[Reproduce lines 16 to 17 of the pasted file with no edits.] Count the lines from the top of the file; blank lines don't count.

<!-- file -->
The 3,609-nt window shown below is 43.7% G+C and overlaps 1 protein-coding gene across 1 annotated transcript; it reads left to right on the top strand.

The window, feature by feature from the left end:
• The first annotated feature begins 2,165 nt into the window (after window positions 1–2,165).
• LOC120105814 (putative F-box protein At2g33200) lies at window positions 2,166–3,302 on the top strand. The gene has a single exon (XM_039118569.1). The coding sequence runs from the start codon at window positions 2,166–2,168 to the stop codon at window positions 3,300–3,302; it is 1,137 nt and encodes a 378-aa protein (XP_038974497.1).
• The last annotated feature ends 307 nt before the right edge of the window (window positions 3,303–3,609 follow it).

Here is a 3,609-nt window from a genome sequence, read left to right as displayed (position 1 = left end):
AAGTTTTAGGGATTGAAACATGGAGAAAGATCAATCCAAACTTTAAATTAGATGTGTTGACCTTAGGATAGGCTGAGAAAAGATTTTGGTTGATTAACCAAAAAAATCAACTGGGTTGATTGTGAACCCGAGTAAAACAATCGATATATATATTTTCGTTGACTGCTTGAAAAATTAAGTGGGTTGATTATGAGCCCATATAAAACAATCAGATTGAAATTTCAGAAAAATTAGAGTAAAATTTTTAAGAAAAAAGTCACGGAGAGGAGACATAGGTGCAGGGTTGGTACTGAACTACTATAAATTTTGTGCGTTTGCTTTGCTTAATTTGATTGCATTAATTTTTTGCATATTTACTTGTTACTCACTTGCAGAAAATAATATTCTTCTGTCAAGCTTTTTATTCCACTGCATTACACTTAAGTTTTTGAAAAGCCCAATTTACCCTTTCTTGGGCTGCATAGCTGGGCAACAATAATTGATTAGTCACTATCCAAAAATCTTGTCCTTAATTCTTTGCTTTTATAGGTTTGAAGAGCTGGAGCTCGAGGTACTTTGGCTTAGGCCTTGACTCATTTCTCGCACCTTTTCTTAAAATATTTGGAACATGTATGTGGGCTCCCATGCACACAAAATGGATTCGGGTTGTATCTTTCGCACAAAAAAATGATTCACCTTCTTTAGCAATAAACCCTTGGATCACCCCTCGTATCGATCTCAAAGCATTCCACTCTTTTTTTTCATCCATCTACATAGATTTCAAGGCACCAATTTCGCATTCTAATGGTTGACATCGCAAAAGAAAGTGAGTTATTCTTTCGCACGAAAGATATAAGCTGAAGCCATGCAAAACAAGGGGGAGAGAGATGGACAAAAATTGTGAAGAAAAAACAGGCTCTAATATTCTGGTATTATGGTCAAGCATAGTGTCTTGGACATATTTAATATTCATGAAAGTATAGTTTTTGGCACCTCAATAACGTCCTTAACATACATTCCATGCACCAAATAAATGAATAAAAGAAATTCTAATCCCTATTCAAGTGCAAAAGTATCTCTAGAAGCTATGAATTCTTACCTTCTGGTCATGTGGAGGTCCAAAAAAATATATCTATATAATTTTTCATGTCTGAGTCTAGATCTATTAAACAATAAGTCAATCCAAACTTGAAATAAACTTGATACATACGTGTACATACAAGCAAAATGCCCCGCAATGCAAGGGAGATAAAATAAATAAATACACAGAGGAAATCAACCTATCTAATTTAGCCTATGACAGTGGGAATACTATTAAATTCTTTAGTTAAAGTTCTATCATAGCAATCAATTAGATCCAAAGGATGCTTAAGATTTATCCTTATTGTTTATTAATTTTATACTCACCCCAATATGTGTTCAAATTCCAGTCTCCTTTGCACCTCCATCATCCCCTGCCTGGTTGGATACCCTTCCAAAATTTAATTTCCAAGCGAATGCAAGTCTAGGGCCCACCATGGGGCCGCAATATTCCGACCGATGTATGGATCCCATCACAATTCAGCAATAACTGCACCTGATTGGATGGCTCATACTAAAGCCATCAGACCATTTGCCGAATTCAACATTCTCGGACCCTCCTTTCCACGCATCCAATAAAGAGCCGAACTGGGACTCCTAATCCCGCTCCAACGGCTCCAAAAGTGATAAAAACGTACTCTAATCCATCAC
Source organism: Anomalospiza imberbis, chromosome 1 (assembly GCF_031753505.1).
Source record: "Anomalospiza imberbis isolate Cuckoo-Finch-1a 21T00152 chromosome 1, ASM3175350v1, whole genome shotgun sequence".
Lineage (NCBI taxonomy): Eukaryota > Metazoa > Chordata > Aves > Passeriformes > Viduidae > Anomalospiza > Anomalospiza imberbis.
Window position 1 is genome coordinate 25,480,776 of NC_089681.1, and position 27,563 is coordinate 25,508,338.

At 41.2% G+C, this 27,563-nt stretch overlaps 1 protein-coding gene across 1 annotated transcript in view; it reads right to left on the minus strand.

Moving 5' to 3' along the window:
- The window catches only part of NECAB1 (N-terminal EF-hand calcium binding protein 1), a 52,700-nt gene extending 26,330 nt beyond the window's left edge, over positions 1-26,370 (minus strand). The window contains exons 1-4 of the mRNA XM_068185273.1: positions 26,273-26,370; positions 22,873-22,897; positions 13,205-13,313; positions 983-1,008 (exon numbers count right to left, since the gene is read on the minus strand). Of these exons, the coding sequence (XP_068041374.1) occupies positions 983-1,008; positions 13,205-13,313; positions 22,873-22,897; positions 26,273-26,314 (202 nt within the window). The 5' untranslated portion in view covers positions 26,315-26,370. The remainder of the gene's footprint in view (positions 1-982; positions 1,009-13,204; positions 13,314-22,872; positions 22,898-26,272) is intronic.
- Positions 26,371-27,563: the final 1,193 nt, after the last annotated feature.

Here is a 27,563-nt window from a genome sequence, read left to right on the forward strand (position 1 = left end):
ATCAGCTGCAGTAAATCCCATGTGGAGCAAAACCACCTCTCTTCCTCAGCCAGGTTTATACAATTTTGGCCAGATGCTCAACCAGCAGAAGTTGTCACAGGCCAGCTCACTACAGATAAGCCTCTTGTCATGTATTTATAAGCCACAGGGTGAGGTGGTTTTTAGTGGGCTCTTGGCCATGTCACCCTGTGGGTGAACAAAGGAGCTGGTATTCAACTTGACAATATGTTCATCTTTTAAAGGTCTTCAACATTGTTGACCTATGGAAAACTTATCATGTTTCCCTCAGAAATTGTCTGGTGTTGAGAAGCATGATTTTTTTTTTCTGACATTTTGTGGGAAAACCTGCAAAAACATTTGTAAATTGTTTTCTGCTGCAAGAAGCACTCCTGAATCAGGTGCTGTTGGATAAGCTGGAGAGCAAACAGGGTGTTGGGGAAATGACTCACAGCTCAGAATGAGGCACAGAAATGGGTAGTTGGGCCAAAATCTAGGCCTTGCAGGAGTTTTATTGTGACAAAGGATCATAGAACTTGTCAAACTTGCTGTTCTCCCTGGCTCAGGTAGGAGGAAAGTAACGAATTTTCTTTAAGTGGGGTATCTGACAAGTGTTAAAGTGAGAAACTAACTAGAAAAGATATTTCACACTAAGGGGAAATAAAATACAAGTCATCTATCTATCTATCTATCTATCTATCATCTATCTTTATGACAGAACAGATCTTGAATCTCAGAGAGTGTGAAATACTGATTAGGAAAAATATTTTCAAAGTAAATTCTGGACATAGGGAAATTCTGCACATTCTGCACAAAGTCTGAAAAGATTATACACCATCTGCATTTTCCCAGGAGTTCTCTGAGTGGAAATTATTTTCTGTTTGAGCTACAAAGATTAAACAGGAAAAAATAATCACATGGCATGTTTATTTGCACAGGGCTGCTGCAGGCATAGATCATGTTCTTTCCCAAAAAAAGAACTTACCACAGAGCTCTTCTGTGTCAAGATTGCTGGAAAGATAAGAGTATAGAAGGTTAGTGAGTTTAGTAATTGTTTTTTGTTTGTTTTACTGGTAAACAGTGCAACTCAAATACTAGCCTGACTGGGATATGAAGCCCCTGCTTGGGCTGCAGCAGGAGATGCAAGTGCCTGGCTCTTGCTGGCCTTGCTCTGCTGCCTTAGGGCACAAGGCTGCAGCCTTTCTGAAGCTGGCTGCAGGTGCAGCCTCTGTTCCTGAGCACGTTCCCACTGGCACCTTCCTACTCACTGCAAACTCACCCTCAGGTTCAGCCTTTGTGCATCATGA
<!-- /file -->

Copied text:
Here is a 27,563-nt window from a genome sequence, read left to right on the forward strand (position 1 = left end):
ATCAGCTGCAGTAAATCCCATGTGGAGCAAAACCACCTCTCTTCCTCAGCCAGGTTTATACAATTTTGGCCAGATGCTCAACCAGCAGAAGTTGTCACAGGCCAGCTCACTACAGATAAGCCTCTTGTCATGTATTTATAAGCCACAGGGTGAGGTGGTTTTTAGTGGGCTCTTGGCCATGTCACCCTGTGGGTGAACAAAGGAGCTGGTATTCAACTTGACAATATGTTCATCTTTTAAAGGTCTTCAACATTGTTGACCTATGGAAAACTTATCATGTTTCCCTCAGAAATTGTCTGGTGTTGAGAAGCATGATTTTTTTTTTCTGACATTTTGTGGGAAAACCTGCAAAAACATTTGTAAATTGTTTTCTGCTGCAAGAAGCACTCCTGAATCAGGTGCTGTTGGATAAGCTGGAGAGCAAACAGGGTGTTGGGGAAATGACTCACAGCTCAGAATGAGGCACAGAAATGGGTAGTTGGGCCAAAATCTAGGCCTTGCAGGAGTTTTATTGTGACAAAGGATCATAGAACTTGTCAAACTTGCTGTTCTCCCTGGCTCAGGTAGGAGGAAAGTAACGAATTTTCTTTAAGTGGGGTATCTGACAAGTGTTAAAGTGAGAAACTAACTAGAAAAGATATTTCACACTAAGGGGAAATAAAATACAAGTCATCTATCTATCTATCTATCTATCTATCATCTATCTTTATGACAGAACAGATCTTGAATCTCAGAGAGTGTGAAATACTGATTAGGAAAAATATTTTCAAAGTAAATTCTGGACATAGGGAAATTCTGCACATTCTGCACAAAGTCTGAAAAGATTATACACCATCTGCATTTTCCCAGGAGTTCTCTGAGTGGAAATTATTTTCTGTTTGAGCTACAAAGATTAAACAGGAAAAAATAATCACATGGCATGTTTATTTGCACAGGGCTGCTGCAGGCATAGATCATGTTCTTTCCCAAAAAAAGAACTTACCACAGAGCTCTTCTGTGTCAAGATTGCTGGAAAGATAAGAGTATAGAAGGTTAGTGAGTTTAGTAATTGTTTTTTGTTTGTTTTACTGGTAAACAGTGCAACTCAAATACTAGCCTGACTGGGATATGAAGCCCCTGCTTGGGCTGCAGCAGGAGATGCAAGTGCCTGGCTCTTGCTGGCCTTGCTCTGCTGCCTTAGGGCACAAGGCTGCAGCCTTTCTGAAGCTGGCTGCAGGTGCAGCCTCTGTTCCTGAGCACGTTCCCACTGGCACCTTCCTACTCACTGCAAACTCACCCTCAGGTTCAGCCTTTGTGCATCATGA